Latvia plays very important role as one of the terminals of the rail wheeling that is very important part of the Northern distribution network, which has been very viable especially because we have had some recent difficulties with the supply routes to Pakistan. I made the Northern distribution network even more important, so Latvian ports and facilities enabling the transfer of goods from ships and from airplanes to the rail system and then transiting to Russia and Central Asia to Afghanistan have been key to the stable sustainment of the collar ship forces. So it had been good for security of everyone that the troops in Afghanistan were able to cooperate with the reliable supply chain that is represented by the Northern distribution network. In the future as we reduce the presence in Afghanistan and move to the end of 2014 there will be a major outflow of the military equipment and other materials from Afghanistan. And so I think there will be even more move of traffic through Latvia. There are many different routes. One of the goals of last years has been to develop multiple set of routes. I think some of the rail links will go to other ports in the Baltics other than Latvian ports. Of course there are routes through central region across the Caspian Sea, through Azerbaijan and Georgia. The Pakistan route is operating again and if it stays open perhaps it will carry the majority of the cargos. So the key is to have many choices. 

"Russia has had enough revolutions in the last few centuries"

You have been an ambassador of the USA to Russia and have met Vladimir Putin. Has he changed since his first presidency?
I think there have been a lot of changes in Russia since Mr. Putin first came into power. But he is a familiar figure and we are hoping that despite the political challenges he faces at home and despite some differences we have on issues like missile defense we can find the basis for practical cooperation with Putin II as we were able to do with most of Putin I. So we will work with his administration as we worked with the president Medvedev’s. We are already working together on the Afghanistan – the Northern distribution network. That is also collaboration to help in development of Afghan air forces which are based on Russian MI17 helicopters, Russia is helping to supply them, to train and maintain the Afghan air forces. So we've got some limited area cooperation on which to build and we hope that even more significant cooperation will be possible with the president Putin.
Don't you worry about the differences in your position in some issues of global security?
We don't consider Russia as an enemy we consider Russia a partner. And maybe there are areas where we disagree; the differences between the members of NATO and Russia on Syria I think made it much harder to end the killing there. And that is the problem more for the United Nations than for NATO but still it affects the overall atmosphere of the relationship. But I am an optimist, I believe that when you look at one of those vital interests in the 21 century of the members of NATO and of Russia they may not be exactly the same but they overlap in just about every area. So with political will, with creativity, with flexibility from both sides we can find more ways to cooperate.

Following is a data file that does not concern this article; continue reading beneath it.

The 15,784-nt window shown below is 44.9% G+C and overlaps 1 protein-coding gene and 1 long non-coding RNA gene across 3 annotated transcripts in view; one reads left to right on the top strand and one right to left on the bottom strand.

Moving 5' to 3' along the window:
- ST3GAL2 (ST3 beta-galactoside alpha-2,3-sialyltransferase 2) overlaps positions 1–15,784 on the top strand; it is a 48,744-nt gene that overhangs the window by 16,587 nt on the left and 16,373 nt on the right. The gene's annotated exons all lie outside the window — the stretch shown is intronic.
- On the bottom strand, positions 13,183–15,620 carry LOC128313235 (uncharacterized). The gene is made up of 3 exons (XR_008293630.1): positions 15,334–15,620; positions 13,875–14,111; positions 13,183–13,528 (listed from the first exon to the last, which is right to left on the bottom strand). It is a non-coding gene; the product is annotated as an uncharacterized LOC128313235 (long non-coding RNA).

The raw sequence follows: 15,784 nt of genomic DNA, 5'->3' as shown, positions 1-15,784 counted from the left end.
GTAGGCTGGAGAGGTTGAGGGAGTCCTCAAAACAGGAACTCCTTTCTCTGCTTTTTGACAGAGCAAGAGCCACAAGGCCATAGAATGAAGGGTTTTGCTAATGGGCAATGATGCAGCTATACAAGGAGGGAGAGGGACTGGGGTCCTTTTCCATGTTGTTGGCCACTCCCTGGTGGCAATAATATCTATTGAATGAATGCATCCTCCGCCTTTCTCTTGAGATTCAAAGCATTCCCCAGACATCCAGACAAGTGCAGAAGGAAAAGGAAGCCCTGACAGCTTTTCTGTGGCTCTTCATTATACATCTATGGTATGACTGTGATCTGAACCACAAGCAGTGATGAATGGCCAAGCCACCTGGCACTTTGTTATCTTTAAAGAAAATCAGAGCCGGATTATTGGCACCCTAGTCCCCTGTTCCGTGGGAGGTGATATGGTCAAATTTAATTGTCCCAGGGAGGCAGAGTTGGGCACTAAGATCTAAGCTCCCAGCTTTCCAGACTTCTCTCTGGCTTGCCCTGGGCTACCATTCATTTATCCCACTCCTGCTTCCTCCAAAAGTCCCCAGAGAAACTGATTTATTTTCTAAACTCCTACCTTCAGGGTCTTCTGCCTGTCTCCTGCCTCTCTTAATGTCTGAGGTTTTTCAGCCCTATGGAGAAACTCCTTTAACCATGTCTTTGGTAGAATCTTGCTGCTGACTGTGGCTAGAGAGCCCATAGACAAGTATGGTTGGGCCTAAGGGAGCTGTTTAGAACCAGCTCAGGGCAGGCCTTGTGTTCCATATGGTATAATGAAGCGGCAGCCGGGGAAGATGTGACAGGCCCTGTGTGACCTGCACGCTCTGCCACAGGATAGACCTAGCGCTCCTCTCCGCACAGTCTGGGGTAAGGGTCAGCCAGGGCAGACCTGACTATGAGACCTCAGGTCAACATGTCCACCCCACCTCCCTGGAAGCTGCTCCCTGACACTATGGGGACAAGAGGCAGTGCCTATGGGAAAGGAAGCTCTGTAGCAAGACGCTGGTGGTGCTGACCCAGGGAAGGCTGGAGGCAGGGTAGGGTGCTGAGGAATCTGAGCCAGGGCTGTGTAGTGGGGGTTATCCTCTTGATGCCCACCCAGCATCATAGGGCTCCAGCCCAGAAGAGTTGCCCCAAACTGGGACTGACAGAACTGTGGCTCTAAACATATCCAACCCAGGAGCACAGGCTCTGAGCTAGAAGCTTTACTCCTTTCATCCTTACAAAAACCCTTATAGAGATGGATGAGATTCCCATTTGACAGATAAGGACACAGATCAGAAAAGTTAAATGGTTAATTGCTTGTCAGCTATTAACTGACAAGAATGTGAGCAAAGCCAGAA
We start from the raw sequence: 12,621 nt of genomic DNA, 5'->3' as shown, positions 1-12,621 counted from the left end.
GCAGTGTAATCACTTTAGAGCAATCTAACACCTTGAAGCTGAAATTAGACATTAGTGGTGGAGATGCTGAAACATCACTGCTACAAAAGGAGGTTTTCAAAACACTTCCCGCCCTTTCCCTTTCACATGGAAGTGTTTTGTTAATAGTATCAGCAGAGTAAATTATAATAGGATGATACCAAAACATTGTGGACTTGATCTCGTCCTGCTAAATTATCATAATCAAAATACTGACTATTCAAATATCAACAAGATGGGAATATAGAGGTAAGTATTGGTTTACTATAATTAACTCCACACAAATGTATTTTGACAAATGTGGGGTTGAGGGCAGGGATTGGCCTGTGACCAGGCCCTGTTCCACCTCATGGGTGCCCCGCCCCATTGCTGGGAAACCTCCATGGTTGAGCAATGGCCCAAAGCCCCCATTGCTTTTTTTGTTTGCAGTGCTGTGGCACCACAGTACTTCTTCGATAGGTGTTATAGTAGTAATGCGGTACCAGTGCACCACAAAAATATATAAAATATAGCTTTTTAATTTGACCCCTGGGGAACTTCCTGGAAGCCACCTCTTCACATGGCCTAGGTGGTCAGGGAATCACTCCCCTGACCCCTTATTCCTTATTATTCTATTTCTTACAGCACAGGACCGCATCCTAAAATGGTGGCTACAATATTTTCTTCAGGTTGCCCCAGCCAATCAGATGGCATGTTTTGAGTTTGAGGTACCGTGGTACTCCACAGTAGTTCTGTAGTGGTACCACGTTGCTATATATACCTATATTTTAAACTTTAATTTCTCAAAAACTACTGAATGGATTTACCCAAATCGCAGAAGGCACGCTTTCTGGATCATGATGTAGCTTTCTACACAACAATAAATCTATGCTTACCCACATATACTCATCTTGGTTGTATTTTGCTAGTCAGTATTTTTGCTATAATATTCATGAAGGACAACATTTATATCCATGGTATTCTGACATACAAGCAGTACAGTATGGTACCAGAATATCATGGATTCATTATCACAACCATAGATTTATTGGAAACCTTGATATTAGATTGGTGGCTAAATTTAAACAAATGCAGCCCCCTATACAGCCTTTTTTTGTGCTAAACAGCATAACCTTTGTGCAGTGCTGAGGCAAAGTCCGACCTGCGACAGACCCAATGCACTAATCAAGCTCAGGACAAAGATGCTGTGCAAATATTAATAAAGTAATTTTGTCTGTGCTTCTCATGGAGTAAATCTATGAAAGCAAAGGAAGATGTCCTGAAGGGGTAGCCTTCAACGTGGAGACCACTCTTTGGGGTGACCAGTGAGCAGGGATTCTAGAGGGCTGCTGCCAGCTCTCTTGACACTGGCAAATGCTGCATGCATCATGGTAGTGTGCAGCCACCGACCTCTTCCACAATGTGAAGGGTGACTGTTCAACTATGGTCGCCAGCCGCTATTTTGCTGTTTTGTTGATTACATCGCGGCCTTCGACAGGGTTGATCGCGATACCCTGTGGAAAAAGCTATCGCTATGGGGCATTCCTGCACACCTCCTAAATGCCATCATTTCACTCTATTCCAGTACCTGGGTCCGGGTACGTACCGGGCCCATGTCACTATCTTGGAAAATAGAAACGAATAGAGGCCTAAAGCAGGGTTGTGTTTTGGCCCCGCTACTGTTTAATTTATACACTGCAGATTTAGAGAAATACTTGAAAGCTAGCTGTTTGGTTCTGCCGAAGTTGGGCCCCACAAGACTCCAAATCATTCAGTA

Don't you think that political processes going on in Russian can lead to a revolution?
I think Russia has had enough revolutions in the last few centuries, so we look for Russia to a peaceful evolution and to increasing cooperation with countries of NATO and Transatlantic alliance.
How do you appreciate the actions taken by Russian opposition?
This is not something where NATO takes some active part. Obviously we watch with interest the political evolution in Russia, political developments. And we compare our assessments, we take in interesting views of Russia's neighbors who have unique vantage point to observe those developments in Russia. But NATO doesn’t take any positions on internal matters. 
How does NATO appreciate the risk of the fall of the European Union?
I think the EU is here to stay and I think it has been a tremendous achievement for Europe to build this union that is a progressively expending cooperation starting with the economy and trade sphere and now moving to areas of political cooperation, security and even military cooperation. I think it has been healthy for Europe and it is good for the Transatlantic Alliance as well. I think that the recent resolve on the part of the European leaders to address the economic challenges will ultimately be good for NATO as well.

Oksana Antonenko